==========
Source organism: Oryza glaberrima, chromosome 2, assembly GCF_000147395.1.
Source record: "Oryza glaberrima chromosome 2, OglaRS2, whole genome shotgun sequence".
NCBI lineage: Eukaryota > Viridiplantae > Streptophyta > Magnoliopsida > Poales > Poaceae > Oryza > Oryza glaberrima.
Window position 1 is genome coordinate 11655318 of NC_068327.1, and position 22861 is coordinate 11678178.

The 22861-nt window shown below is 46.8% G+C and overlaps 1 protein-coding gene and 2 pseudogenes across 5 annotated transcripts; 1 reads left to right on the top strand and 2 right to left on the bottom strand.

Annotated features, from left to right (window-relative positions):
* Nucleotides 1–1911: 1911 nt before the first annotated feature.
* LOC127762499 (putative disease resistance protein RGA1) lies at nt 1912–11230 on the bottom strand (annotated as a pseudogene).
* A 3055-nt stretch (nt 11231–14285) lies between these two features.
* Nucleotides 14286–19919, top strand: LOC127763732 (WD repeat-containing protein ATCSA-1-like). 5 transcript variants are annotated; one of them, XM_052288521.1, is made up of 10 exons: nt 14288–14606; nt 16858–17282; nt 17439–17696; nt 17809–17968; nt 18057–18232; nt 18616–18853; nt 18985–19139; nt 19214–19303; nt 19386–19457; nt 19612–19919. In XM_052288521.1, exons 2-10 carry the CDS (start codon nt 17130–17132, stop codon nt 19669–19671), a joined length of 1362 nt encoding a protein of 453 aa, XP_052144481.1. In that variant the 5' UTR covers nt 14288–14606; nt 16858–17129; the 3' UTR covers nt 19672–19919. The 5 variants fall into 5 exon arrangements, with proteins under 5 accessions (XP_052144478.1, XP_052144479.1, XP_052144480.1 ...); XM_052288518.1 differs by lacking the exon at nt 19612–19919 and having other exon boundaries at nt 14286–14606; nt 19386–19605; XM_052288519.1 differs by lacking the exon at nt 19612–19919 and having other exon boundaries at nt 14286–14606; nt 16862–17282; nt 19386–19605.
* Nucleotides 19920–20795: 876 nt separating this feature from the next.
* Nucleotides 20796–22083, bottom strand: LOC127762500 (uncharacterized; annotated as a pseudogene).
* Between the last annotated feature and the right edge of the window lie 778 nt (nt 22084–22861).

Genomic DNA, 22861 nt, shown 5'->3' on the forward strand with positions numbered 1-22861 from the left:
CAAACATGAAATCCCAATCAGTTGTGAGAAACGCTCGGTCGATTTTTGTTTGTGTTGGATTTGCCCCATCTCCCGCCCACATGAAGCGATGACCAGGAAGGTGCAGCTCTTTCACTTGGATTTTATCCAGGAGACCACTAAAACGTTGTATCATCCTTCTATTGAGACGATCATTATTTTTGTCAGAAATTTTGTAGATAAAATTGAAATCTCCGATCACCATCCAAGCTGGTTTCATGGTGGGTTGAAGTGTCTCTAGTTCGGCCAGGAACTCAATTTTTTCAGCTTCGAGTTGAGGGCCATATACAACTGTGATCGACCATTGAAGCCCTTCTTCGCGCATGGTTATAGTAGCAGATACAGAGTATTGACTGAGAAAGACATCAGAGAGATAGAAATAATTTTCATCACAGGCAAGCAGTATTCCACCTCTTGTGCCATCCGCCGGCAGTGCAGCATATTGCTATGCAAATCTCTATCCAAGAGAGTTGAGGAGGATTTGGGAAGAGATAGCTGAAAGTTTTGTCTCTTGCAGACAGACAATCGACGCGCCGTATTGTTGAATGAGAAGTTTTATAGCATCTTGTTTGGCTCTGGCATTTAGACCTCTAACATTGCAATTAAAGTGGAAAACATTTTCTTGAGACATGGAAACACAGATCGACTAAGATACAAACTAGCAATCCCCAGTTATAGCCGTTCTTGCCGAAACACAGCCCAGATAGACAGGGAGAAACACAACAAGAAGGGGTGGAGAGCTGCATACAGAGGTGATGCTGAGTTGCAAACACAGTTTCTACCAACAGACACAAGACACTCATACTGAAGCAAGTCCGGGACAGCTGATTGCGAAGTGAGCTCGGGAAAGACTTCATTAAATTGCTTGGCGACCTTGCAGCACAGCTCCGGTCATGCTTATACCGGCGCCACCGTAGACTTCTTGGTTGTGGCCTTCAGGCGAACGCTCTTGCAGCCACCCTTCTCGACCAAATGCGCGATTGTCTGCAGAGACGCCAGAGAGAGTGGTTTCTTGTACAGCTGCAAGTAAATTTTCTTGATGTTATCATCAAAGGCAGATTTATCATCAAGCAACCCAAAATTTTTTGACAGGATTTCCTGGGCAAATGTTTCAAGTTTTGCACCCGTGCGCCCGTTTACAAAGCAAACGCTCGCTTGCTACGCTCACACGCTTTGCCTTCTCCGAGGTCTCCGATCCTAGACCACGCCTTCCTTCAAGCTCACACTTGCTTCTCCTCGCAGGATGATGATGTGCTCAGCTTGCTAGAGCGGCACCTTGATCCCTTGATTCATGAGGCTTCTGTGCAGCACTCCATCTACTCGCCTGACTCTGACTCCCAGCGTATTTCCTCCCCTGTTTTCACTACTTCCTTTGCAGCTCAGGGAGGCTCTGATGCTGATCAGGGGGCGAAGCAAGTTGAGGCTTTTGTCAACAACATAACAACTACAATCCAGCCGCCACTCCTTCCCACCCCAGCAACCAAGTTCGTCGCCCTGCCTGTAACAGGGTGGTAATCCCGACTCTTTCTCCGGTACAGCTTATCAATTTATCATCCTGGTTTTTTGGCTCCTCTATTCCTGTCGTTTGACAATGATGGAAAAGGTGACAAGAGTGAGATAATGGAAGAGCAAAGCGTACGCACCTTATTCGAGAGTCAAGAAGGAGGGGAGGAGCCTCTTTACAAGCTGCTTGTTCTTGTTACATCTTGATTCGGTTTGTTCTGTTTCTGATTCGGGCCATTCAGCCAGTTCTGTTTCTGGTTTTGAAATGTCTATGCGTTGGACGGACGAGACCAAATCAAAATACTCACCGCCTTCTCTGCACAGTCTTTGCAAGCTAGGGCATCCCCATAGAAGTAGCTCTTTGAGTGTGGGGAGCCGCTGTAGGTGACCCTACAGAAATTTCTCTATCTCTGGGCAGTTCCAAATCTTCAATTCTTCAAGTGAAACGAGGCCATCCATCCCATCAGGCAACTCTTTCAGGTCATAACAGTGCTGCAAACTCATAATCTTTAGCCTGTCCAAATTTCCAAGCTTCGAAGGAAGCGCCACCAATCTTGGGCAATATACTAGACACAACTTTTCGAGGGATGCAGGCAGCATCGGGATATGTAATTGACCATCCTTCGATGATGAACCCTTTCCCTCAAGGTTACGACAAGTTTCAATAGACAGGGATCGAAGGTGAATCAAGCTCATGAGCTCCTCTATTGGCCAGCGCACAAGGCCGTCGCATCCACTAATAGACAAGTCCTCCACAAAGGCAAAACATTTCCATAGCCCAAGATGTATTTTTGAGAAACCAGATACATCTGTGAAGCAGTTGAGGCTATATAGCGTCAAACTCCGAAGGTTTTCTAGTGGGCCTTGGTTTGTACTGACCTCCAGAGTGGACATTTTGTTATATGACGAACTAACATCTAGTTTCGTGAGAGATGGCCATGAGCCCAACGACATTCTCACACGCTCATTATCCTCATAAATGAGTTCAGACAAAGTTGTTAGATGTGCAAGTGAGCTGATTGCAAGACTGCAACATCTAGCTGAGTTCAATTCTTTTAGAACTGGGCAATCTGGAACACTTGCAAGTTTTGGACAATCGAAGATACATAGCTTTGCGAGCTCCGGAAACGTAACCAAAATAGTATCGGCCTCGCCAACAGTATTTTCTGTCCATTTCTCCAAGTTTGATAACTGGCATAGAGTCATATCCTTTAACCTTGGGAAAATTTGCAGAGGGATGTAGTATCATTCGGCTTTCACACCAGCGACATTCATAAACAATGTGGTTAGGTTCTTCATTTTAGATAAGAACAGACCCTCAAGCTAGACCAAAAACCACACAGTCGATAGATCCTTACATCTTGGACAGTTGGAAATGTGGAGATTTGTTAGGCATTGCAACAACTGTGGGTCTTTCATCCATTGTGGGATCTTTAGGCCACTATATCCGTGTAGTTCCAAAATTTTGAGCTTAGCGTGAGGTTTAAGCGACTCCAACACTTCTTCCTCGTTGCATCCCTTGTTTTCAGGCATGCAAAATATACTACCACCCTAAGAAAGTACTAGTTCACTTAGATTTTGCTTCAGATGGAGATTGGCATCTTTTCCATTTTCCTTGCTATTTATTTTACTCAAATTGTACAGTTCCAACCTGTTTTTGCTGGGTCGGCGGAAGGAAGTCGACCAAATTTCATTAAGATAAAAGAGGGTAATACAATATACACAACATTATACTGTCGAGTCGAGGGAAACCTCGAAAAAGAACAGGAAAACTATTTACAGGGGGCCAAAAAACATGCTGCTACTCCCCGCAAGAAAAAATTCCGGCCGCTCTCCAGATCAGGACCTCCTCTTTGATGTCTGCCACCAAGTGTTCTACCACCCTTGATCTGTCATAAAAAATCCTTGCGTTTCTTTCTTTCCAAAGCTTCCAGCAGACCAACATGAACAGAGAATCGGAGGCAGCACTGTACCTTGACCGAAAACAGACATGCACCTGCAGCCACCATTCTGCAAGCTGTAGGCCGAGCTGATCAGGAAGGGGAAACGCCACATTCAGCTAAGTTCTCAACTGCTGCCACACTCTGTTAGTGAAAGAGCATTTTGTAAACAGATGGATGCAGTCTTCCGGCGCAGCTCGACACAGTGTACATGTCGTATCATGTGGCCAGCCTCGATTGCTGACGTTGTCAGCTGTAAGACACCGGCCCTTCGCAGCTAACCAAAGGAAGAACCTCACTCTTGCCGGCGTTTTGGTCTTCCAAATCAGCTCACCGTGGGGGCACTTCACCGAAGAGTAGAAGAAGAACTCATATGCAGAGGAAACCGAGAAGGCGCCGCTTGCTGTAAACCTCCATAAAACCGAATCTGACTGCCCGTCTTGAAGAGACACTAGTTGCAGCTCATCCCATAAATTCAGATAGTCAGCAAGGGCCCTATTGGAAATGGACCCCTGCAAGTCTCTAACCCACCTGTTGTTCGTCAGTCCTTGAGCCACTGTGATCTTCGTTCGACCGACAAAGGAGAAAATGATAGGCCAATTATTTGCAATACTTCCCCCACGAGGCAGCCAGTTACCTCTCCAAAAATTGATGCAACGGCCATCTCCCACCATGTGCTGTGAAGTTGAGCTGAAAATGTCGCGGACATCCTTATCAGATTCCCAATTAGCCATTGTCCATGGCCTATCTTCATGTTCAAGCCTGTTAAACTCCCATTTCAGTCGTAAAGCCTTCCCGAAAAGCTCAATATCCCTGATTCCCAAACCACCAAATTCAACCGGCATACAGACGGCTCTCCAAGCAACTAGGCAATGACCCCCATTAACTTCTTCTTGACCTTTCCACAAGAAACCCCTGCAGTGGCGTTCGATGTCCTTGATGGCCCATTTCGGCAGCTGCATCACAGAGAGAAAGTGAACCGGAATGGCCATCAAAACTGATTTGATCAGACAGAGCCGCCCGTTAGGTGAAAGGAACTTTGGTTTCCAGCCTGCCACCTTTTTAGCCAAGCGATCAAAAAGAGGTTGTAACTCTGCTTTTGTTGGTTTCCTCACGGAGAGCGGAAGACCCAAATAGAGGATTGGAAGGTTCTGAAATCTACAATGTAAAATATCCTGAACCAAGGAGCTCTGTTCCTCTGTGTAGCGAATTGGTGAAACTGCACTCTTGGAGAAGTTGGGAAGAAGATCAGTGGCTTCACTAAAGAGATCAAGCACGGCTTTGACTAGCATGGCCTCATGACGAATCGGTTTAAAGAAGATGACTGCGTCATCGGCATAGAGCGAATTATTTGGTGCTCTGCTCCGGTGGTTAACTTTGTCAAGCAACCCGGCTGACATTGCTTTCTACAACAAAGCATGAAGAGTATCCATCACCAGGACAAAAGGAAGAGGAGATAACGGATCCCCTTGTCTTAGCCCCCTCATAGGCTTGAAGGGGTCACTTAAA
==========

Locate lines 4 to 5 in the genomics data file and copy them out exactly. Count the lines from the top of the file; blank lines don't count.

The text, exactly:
Window position 1 is genome coordinate 11655318 of NC_068327.1, and position 22861 is coordinate 11678178.

The 22861-nt window shown below is 46.8% G+C and overlaps 1 protein-coding gene and 2 pseudogenes across 5 annotated transcripts; 1 reads left to right on the top strand and 2 right to left on the bottom strand.